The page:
One hundred years ago, on January 28, 1922, the worst peacetime single-day loss of life in the history of the District of Columbia occurred when the roof of the Knickerbocker Theatre collapsed under the weight of a record 28 inches of snow, killing 98 people.
A century later, on January 28, 2022, we will commemorate the disaster and remember the victims.
When: Friday January 28, 2022 at 6PM
Where: The public plaza at 1801 Adams Mill Road, NW (near the bulletin board kiosk so we can look to the opposite corner where the Knickerbocker once stood)
What: The history of the theater and the snowstorm will be outlined. In a powerful gesture, for the first time in perhaps a century, the names of the tragedy’s 98 victims will be read aloud, and their stories will be discussed. Hand-held candles will be available to light and remember the victims.
Located at the southwest corner of the intersection of 18th Street and Columbia Road, in the heart of the Adams Morgan neighborhood, the Knickerbocker was one of the District’s marquee movie theaters. Built in 1915 and opened in 1917, the theater had a seating capacity of 1,700. The theater was incredibly opulent, and included a refreshment parlor, dancing promenade, a Japanese tea room, a ladies’ reception room, and a men’s smoking lounge.
Unfortunately, the theater also included an architectural Achilles heel: a poorly-designed roof that, over time, was barely resting on the edge of the adjoining wall. When 28 inches of
snow (a record back then that still remains in place today) fell across two days, culminating on January 28, the combined weight of the snow led to the collapse of the roof, which in turn brought down the theater’s balcony onto those seated beneath it.
On the night of the 28th, the feature film was a comedy, “Get-Rich-Quick Wallingford.” Among the 300 individuals in attendance was the Washington Post’s drama columnist, John Jay Daly. Transformed into a breaking-news reporter, his breathless 5,000-word description of the day’s events captured every bit of the disaster’s tragedy and emotion.
“With a roar, mighty as the crack of doom, the massive roof of the Knickerbocker broke loose from its steel moorings and crashed down upon the heads of those in the balcony. Under the weight of the fallen roof, the balcony gave way. Most of the audience was entombed. It was as sudden as the turning off of an electric light.”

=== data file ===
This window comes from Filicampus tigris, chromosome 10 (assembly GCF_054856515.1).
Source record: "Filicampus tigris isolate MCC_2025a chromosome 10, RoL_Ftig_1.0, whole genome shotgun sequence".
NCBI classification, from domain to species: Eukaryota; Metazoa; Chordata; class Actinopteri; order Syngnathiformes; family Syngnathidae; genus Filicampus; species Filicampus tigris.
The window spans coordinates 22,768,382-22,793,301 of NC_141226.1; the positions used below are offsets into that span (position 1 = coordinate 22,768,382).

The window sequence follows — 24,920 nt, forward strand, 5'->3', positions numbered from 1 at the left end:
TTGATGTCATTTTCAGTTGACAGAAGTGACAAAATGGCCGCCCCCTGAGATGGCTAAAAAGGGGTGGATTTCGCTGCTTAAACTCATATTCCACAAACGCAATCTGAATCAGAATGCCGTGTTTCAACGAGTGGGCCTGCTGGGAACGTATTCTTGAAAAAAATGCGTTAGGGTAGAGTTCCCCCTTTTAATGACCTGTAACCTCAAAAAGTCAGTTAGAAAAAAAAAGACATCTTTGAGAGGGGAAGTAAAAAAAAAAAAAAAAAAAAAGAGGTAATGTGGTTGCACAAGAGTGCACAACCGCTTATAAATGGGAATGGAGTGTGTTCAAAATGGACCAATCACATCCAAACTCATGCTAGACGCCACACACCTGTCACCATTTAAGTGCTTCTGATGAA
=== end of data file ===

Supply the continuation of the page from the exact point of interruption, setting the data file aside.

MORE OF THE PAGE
“If possible, it was worse than hell. […] Prayers ascended from the lips of sordid sinners. Brave hearts railed at their own helplessness of the power stripped from them to do even one act of mercy. Weak men suddenly turned into giants, hoping to lift the rafters of a fallen temple of mirth and free the stricken beneath.”
Josh Gibson loves to study and collect both DC history in general and Adams Morgan history in particular. He is the co-author of the book “Adams Morgan: Then and Now,” co-chair of the former Adams Morgan Heritage Trail Working Group, a former Advisory Neighborhood Commissioner, founder of the Adams Morgan Partnership Business Improvement District, co-founder of the neighborhood listserv…and an Adams Morgan resident.
Kevin Ambrose is a freelance writer and photographer for the Washington Post’s Capital Weather Gang. He is also the author of “Knickerbocker Stories,” “The Knickerbocker Snowstorm,” “Washington Weather,” and “Blizzards and Snowstorms of Washington, D.C.” Ambrose holds a B.S. in Computer Science from the University of Virginia, and his interests include weather, history, archeology, and running.
About the Adams Morgan Partnership BID:
The Adams Morgan Partnership Business Improvement District is a nonprofit organization focused on enhancing the quality of life for businesses, commercial property owners, residents, visitors, and employees in the District of Columbia’s most vibrant and eclectic neighborhood. The Partnership provides daily street cleaning, fun neighborhood events, and creative marketing and economic development initiatives. Adams Morgan is world-renowned for its fantastic restaurants and nightlife, colorful retail stores and historic, tree-lined residential streets. The American Planning Association named Adams Morgan one of the top 10 neighborhoods in America.